Calvin Leshiba, Provincial Communal Property Institution (CPI) Chairperson and Barito Mabuela on Tuesday handed over a Bible to former Deputy President Kgalema Motlanthe with a message to President Jacob Zuma with the words: “We are giving back the Bible, we want our land back”.
This happened during a two-day, parliamentary panel hearing chaired by Motlanthe and concluded yesterday (Wednesday). The panel was formed to assess legislation and acceleration of fundamental change.
Mabuela said the biggest mistake black people made was to “give the land to the Bible” and that he was now giving the Bible back to the President. He said the second biggest mistake government made was to forget to take back the economy.
The panel, comprising 17 members was appointed in 2014 by Parliament’s Speakers’ forum to address social and economical inequality. Panellists who visited Polokwane included former Chief Executive Officer (CEO) of the Human Science Research Council Olive Chisana, Former Minister of Justice and Constitutional Development and African National Congress National Executive Member Brigitte Mabandla, former judge Navi Pillay, former Auditor-general and CEO of the South African Institute of Chartered Accountants Terrence Nombembe.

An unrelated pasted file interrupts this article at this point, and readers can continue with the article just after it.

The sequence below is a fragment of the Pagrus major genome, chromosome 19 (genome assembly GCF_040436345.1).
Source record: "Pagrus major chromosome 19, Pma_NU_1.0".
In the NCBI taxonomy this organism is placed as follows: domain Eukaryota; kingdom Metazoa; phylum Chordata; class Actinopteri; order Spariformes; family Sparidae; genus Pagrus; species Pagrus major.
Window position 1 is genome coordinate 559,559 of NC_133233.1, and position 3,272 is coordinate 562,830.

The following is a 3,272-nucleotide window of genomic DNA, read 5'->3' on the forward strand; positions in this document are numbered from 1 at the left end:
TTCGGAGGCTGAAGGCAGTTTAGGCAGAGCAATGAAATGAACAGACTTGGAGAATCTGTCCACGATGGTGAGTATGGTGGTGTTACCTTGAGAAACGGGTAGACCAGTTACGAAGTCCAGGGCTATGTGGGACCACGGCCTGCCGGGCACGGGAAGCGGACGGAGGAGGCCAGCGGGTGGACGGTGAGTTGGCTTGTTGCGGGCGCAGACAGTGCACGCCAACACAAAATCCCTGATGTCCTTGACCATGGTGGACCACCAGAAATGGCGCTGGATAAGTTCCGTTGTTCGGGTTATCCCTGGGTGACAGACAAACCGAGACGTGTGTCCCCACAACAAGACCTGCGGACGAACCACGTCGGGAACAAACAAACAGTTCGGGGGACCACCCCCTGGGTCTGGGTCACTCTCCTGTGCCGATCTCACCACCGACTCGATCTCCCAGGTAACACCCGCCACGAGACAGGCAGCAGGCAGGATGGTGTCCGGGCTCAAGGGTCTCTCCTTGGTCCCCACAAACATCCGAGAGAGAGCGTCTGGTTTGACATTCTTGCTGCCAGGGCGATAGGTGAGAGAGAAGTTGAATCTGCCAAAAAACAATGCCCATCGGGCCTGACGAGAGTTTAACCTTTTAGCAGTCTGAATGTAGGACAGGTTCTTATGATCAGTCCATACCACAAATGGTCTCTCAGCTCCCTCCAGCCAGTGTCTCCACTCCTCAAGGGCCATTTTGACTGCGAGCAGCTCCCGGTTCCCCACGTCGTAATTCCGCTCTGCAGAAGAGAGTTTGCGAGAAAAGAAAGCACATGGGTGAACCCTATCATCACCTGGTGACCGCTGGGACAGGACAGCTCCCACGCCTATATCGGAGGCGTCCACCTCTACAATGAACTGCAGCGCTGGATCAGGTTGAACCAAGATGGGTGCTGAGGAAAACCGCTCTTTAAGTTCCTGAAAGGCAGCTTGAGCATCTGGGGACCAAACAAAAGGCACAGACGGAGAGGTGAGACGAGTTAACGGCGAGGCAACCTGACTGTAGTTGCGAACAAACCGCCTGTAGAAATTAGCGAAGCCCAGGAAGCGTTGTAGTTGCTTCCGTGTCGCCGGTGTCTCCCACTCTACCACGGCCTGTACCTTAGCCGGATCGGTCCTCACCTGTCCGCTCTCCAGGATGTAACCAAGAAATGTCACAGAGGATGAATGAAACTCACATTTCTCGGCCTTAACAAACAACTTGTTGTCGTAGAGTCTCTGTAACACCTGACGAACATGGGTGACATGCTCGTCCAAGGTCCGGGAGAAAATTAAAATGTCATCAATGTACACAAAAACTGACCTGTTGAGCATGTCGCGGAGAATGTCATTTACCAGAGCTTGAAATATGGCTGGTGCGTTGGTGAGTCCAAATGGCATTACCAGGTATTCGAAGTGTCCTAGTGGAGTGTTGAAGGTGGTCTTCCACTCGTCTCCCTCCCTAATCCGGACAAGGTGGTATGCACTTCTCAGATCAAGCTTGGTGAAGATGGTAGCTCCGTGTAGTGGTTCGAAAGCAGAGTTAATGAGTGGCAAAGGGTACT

The task of the panel, said Motlanthe, was to get input from all stakeholders, conduct desktop research, commission research and conduct outreach programmes. The purpose is to listen to the lived experience under various conditions of legislation where it added to deprivation or to made a person’s life better, and to share this, without fear or favour, with the panel, who is there to listen and not to comment or talk to the people.
The issues brought before the panel, firstly by invited organisations and then by individuals, included a wide range of topics pertaining to land and land redistribution, from the slowness of the process to complaints about Communal Property Associations, to the fact that payment should not be made for farms taken back, to the lack of assistance for farmers.
The mining sector was also in the spotlight for failing to comply with social and labour plans, community development and promises and bribing traditional leaders and taking over productive land without compensation. Another issue was tribal levies and an attorney said it was illegal, as the traditional leaders are getting paid, as well as receiving a free car and fuel as well as a cell phone. Foreigners and temporary immigration permits came under the spotlight, as did the government’s alleged failure to support cooperatives and lack of service delivery and ward councillors doing nothing for their people.
Limpopo was the last of the provinces to be visited by the panel. All input received will be collated and a report is expected to be finalised before the end of August this year.
Story & photos: NELIE ERASMUS